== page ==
— The Worlds Greatest Books - Vol. II: Fiction • Arthur Mee, J. A. Hammerton, Eds.

... a statement of the expenses incurred by the United States in their transactions with the Barbary Powers, and a roll of the persons having office or employment under the United States, as was proposed in my messages of December 7 and 22. Neither is as perfect as could have been wished, and the latter not so much so as further time and inquiry may enable ...
— A Compilation of the Messages and Papers of the Presidents - Section 3 (of 4) of Volume 1: Thomas Jefferson • Edited by James D. Richardson

... lest they should convict him of negligence or fraud; and this not upon investigation of the fact, but simply, "he presuming it," as though a charge so serious was to be an affair of presumption only;[22] or, lastly, he comments upon his author in so fiendish a temper of mind, as would be in itself enough to satisfy every calm and dispassionate judge that he spoke not of truth or a love for it, but of mere malice; as where, after debasing the circumstances of ...
— The Mirror of Literature, Amusement, and Instruction - Volume 19, No. 528, Saturday, January 7, 1832 • Various

... i. 22.] her Brother was "slow" in learning: we may presume, she means idle, volatile, not always prompt in fixing his attention to what did not interest him. Moreover, he was often weakly in health, as she herself adds; so that exertion was not recommendable for him. Herr von Loen (a witty Prussian ...
— History Of Friedrich II. of Prussia, Volume IV. (of XXI.) - Frederick The Great—Friedrich's Apprenticeship, First Stage—1713-1728 • Thomas Carlyle

... British should they succeed in occupying it. This bluff, "Columbia Heights," was in fact the key to the entire situation. Lee considered its possession and security of "greater importance" than New York; and to hold it he proposed establishing there an intrenched camp[22] for three or four thousand men, fortified by "a chain of redoubts mutually supporting each other." Of these redoubts, one was located on the edge of the bluff opposite the Coenties Battery, and stood on the line of Columbia Street, at about the foot of the present Clark Street. ...
— The Campaign of 1776 around New York and Brooklyn • Henry P. Johnston

... gentleman of less sagacity, than myself and very few besides, take me to be. And the jest will be still the better, if it be true, as judicious persons have assured me, that one half of this money will be real, and the other half only Gasconnade.[22] The matter will be likewise much mended, if the merchants continue to carry off our gold, and our goldsmiths to melt down ...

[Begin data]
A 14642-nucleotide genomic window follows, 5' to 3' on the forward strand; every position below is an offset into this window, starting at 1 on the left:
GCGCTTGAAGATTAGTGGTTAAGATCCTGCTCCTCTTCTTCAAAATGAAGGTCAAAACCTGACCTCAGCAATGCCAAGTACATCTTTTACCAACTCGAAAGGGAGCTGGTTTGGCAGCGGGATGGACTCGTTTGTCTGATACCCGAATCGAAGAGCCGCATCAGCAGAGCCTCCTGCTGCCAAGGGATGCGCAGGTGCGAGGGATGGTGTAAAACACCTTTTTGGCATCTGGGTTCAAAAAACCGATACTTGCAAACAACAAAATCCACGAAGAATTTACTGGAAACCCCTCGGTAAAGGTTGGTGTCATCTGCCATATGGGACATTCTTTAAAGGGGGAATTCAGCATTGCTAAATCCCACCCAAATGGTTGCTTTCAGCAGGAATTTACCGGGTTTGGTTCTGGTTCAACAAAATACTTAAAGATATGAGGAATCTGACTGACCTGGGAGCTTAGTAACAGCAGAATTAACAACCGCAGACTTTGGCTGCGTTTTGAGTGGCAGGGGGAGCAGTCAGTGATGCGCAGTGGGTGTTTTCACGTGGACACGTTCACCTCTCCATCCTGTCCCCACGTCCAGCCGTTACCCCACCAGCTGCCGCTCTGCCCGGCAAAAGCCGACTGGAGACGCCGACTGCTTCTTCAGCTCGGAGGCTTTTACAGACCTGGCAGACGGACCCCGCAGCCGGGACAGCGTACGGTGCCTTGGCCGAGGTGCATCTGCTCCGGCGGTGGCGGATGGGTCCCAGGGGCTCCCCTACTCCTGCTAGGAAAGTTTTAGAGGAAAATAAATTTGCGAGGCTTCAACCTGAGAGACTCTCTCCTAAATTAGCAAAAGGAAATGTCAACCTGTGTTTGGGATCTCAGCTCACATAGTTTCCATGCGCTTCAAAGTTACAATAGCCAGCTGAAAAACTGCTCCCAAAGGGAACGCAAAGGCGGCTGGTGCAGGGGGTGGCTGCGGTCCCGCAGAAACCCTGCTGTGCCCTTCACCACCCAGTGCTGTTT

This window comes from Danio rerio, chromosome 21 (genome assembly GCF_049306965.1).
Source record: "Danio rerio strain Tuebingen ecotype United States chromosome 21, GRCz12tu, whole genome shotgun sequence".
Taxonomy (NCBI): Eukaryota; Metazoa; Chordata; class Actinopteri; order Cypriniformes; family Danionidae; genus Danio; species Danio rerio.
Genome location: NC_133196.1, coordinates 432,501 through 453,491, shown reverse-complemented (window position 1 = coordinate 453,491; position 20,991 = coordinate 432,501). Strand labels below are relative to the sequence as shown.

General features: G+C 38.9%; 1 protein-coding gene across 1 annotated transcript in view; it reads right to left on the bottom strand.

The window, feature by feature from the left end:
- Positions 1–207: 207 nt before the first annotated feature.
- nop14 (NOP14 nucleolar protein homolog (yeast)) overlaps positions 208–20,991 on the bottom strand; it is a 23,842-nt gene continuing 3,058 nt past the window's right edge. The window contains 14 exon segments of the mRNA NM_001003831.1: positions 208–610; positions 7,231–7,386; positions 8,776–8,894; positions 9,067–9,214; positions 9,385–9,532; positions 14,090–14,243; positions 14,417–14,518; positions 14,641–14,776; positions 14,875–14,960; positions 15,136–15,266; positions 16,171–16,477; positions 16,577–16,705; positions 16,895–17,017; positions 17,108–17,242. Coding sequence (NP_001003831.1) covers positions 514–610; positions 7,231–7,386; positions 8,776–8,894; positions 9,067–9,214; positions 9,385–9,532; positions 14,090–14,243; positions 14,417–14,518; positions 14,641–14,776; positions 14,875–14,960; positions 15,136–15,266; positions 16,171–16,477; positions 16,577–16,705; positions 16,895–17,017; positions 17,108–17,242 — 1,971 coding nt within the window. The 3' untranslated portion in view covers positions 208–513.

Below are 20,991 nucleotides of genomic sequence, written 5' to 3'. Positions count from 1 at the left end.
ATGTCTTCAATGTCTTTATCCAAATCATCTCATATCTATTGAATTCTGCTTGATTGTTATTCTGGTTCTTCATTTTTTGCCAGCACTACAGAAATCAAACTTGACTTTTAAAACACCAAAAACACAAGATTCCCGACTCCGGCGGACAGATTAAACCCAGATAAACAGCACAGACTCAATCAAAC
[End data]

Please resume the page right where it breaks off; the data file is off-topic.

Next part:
— The Prose Works of Jonathan Swift, D.D., Vol. VII - Historical and Political Tracts—Irish • Jonathan Swift

... have to remark that the term "fishes," as used, technically, in zoology, by no means covers all the moving creatures that have life, which are bidden to "fill the waters in the seas" (Gen. i. 20-22.) Marine mollusks and crustacea, echinoderms, corals, and foraminifera are not technically fishes. But they are abundant in the palaeozoic rocks, ages upon ages older than those in which the first evidences of true fishes appear. And if, ...
— Mr. Gladstone and Genesis - Essay #5 from "Science and Hebrew Tradition" • Thomas Henry Huxley

... Canon, (2) history, (3) philosophy, and (4) general literature, including astronomy, geography, cosmogony, medicine, divination, Buddhism, Taoism, handicrafts and arts. The completed work, over which a small army of scholars—more than two thousand in all—had spent five years, ran to no fewer than 22,877 sections, to which must be added an index occupying 60 sections. The whole was bound up (Chinese style) in 11,000 volumes, averaging over half-an-inch in thickness, and measuring one foot eight inches in length by ...
— The Civilization Of China • Herbert A. Giles

... ut praedicas, Leonida, esse vera; verum edepol ne etiam tua quoque malefacta iterari multa et vero possunt; ubi sciens fideli infidus fueris, ubi prensus in furto sies manifesto et verberatus,[22] 569 ubi eris damno, molestiae et dedecori ...
— Amphitryo, Asinaria, Aulularia, Bacchides, Captivi • Plautus Titus Maccius

... Childhood 13 3. Who is this Woman that beckoneth and warneth me from the Place where she is, and in whose eyes is Woeful Remembrance? I guess who she is 16 4. The Princess who overlooked one Seed in a Pomegranate 22 5. Notes ...
— The Posthumous Works of Thomas De Quincey, Vol. 1 (2 vols) • Thomas De Quincey

... Elevated Railway was built between 1877 and 1880 as a two-track structure, the design being such as to permit a third or central track to be added later, and this was built in 1894. It is supported on columns under the outside tracks, about 43 ft. from center to center longitudinally and 22 ft. 3 in. from center to center transversely, the central track being carried by transverse girders ...
— Transactions of the American Society of Civil Engineers, vol. LXVIII, Sept. 1910 • B.F. Cresson, Jr

... exact position, with the fact that it had been forfeited to the State at the last tax sale, and was for sale at the land office in Albany. We bought the entire section, less 500 acres, taxes on which had been paid, for the sum of $600,—thus securing for the Club a tract of 22,500 acres. My cough was increasing alarmingly, and, when I consulted a physician at New York, he advised me to get home and to bed as quickly as I might; so, returning to Boston, I called together the executive committee of the Club to dinner, made my report, drank a glass of champagne to the future ...